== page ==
I just finished reading “Notes on a nervous planet” by Matt Haig, and he ended the book with very true words (paraphrasing); “More toys only spread the joy”. When there is a surplus of choice you actually enjoy things less. You can actually be more happy and fulfilled with limited choices, because you will value your toys (or in my case, art supplies) more.
I have seen this same behaviour with our daughter as well. She is an only child, we spoil her, and she has almost everything imaginable. She has so much choice that she does not know anymore what to ask for her birthday. She has so much stuff to play with, she will just choose one or two items repeatedly over anything else as there is just too much to do. Too much impulses, too much choices. Mental fatique sets in if overflowed with new information and choices on a daily basis.
At the beginning of this year (or just around Christmas I should say), I started to wonder; “What is my own problem, why am I not satisfied with my drawings lately”?
If you have read my previous posts, I was experimenting with (digital) mobility and ease of access over the hassle of bringing sketch pads and my art supplies. The rationale was, I can just grab my tablet and start sketching anywhere and make it a finished piece of art, which gives a good feeling as I am accomplishing a goal, my daily sketch. But instead it does not make it more enjoyable. I lost pride in my work if that makes sense.
Digital art is immaterial, it can be made perfect and erase your lessons learned. Digital drawings show little flaws, only the ones you decided were acceptable to leave, or were unaware of at that time. Digital drawings also hold little value over paper. I do not experience the mindfulness and absolute focus as I do when sketching on paper with all it’s imperfections and potential mistakes to make. Sure, they transfer easily to Instagram, and work well for cartoons, but at the end it is just a bunch of ones and zeroes in Evernote, exposed to potential bit rot.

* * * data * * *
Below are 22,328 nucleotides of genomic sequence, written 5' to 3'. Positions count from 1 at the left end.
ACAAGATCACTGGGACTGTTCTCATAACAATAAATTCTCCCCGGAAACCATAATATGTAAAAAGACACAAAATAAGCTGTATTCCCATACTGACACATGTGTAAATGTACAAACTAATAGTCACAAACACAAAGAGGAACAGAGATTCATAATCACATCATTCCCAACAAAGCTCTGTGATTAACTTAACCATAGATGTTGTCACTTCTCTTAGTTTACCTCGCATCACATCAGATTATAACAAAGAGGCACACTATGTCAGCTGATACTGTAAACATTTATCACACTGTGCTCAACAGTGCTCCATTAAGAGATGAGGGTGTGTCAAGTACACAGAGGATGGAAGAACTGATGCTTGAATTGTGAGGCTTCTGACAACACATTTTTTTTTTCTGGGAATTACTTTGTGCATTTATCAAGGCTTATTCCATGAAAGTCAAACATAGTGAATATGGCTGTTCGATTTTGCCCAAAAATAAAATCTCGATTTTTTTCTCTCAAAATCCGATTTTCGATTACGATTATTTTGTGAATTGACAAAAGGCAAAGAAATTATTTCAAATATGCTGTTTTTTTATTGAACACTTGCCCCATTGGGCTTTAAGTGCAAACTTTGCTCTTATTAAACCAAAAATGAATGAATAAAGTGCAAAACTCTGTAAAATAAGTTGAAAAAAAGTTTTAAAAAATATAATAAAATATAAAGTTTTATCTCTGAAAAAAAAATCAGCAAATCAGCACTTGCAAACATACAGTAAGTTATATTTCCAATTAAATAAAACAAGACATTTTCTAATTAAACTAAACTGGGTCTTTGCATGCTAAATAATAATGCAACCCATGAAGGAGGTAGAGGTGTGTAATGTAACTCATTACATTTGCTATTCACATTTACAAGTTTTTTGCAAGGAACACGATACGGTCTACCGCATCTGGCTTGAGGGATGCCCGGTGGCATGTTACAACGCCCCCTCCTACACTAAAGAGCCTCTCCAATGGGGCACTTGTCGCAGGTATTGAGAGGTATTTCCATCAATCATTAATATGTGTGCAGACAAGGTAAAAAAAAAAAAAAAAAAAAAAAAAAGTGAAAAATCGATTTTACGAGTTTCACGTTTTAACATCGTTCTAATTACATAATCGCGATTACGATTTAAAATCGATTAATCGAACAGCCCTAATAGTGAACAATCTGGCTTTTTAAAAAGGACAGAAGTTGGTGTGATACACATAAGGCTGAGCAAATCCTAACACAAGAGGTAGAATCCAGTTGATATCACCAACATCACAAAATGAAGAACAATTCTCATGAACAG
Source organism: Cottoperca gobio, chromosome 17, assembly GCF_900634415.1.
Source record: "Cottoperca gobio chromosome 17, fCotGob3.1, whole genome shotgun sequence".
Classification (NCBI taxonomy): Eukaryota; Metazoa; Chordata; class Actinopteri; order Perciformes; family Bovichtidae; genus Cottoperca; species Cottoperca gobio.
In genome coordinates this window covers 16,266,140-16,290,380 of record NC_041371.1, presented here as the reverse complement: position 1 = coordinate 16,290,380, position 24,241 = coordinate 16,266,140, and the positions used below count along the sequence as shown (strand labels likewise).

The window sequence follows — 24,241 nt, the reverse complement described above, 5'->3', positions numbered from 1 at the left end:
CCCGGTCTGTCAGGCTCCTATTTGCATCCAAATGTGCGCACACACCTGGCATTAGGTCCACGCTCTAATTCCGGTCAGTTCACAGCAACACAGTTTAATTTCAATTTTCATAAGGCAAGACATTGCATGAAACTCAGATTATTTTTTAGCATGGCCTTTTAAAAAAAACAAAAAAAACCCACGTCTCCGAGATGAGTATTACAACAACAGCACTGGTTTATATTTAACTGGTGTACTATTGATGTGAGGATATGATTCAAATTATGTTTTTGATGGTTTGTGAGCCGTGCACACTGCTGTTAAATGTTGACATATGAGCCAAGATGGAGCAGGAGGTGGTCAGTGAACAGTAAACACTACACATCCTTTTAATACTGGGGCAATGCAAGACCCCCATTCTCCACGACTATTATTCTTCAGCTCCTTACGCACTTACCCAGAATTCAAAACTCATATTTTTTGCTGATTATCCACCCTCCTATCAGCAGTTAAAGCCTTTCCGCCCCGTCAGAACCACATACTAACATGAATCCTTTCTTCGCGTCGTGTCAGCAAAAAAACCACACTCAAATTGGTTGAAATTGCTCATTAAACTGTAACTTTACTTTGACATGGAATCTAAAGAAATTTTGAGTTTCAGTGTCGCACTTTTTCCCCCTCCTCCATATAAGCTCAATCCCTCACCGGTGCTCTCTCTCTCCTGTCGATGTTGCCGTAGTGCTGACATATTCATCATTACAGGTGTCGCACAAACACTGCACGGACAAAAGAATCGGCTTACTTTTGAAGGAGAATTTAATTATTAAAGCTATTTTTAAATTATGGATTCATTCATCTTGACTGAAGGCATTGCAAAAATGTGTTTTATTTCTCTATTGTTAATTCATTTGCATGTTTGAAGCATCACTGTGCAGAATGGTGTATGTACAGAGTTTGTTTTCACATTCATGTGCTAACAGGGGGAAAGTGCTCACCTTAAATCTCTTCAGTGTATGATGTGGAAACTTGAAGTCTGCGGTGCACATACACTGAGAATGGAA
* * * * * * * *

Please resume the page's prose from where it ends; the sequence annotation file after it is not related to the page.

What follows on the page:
It also has to do with the senses I think. Feeling the paper, smelling the ink and pencil, seeing texture and depth, and being more deliberate in what you draw. It slows you down. Seeing the magic of the paint come to life as it blends and dries. Little imperections that cannot be erased.
And there are no crashes. I lost three drawings in Artflow. I lost a couple in Infinite Painter, and it is beyond frustrating to see a drawing get corrupted just because you wanted to zoom in or use the lasso tool.
This was a sketch from two days ago (my first attempt for the Song Lyrics Generator), and I didn’t screw this up. It just happened and it was out of my control. No mistake in a penstroke, wrong color or hatching that turned out bad. It just happened zooming the picture. And poof! It was corrupted. And beyond repairs. The drawing had no undo. It stayed in digital shards after I restarted, which meant I had to redo this drawing, again.
I think I will carry my art supplies around again for a while. I might scan a sketch or two or when time is very constrained, revert to digital. But I came to realise that the happiest time I was doing art was Inktober, being confined to pen and paper (and watercolor), and of all the drawings I was most proud of most happened on paper. There is more connection, involvement.
Let’s confine a bit more. Reduce choice a bit more. Stick to a default method unless required otherwise.
It fits with me trying to reduce tablet and phone time. The last week I have been switching off my mobile data and WiFi around 8:30 pm just before walking the dog, to force me to relax and enjoy instead of resisting the urge to grab my phone while walking. The “internet” stays off on both devices until the next morning. It has given me more peace of mind. The certainty that no more unwanted impulses from the outside world disturb my bedtime routine. No flashing lights on my device telling me there is something of interest that I need to look at. It can wait.